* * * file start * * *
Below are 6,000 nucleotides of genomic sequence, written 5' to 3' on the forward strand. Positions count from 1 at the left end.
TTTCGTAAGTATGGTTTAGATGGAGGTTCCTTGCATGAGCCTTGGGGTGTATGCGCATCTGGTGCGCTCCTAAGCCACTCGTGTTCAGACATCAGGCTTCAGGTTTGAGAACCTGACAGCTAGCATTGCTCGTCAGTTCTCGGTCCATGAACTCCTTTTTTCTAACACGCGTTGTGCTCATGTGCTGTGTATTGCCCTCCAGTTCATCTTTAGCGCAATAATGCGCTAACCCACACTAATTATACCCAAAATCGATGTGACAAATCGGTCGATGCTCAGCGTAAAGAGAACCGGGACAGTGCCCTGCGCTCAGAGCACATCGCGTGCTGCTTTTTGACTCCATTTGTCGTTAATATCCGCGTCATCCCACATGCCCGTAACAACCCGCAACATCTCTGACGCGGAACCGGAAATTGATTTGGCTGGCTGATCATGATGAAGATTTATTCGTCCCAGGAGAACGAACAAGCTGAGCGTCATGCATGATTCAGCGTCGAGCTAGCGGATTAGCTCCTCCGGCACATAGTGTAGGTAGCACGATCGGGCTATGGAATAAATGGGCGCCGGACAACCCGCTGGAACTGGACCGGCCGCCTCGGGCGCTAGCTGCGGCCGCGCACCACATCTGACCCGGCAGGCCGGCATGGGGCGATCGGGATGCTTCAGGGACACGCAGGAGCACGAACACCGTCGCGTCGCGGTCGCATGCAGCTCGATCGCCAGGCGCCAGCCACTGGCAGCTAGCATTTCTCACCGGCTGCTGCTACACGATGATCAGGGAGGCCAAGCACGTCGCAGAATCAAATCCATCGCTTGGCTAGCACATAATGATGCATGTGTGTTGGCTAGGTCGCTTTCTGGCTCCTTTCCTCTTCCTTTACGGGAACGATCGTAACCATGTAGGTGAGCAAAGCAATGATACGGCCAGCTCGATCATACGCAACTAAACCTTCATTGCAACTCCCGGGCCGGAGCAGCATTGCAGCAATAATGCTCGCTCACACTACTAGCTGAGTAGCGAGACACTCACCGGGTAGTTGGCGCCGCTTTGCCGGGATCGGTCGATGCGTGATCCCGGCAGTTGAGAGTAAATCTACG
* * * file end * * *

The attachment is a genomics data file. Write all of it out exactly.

Below are 6,000 nucleotides of genomic sequence, written 5' to 3' on the forward strand. Positions count from 1 at the left end.
TTTCGTAAGTATGGTTTAGATGGAGGTTCCTTGCATGAGCCTTGGGGTGTATGCGCATCTGGTGCGCTCCTAAGCCACTCGTGTTCAGACATCAGGCTTCAGGTTTGAGAACCTGACAGCTAGCATTGCTCGTCAGTTCTCGGTCCATGAACTCCTTTTTTCTAACACGCGTTGTGCTCATGTGCTGTGTATTGCCCTCCAGTTCATCTTTAGCGCAATAATGCGCTAACCCACACTAATTATACCCAAAATCGATGTGACAAATCGGTCGATGCTCAGCGTAAAGAGAACCGGGACAGTGCCCTGCGCTCAGAGCACATCGCGTGCTGCTTTTTGACTCCATTTGTCGTTAATATCCGCGTCATCCCACATGCCCGTAACAACCCGCAACATCTCTGACGCGGAACCGGAAATTGATTTGGCTGGCTGATCATGATGAAGATTTATTCGTCCCAGGAGAACGAACAAGCTGAGCGTCATGCATGATTCAGCGTCGAGCTAGCGGATTAGCTCCTCCGGCACATAGTGTAGGTAGCACGATCGGGCTATGGAATAAATGGGCGCCGGACAACCCGCTGGAACTGGACCGGCCGCCTCGGGCGCTAGCTGCGGCCGCGCACCACATCTGACCCGGCAGGCCGGCATGGGGCGATCGGGATGCTTCAGGGACACGCAGGAGCACGAACACCGTCGCGTCGCGGTCGCATGCAGCTCGATCGCCAGGCGCCAGCCACTGGCAGCTAGCATTTCTCACCGGCTGCTGCTACACGATGATCAGGGAGGCCAAGCACGTCGCAGAATCAAATCCATCGCTTGGCTAGCACATAATGATGCATGTGTGTTGGCTAGGTCGCTTTCTGGCTCCTTTCCTCTTCCTTTACGGGAACGATCGTAACCATGTAGGTGAGCAAAGCAATGATACGGCCAGCTCGATCATACGCAACTAAACCTTCATTGCAACTCCCGGGCCGGAGCAGCATTGCAGCAATAATGCTCGCTCACACTACTAGCTGAGTAGCGAGACACTCACCGGGTAGTTGGCGCCGCTTTGCCGGGATCGGTCGATGCGTGATCCCGGCAGTTGAGAGTAAATCTACG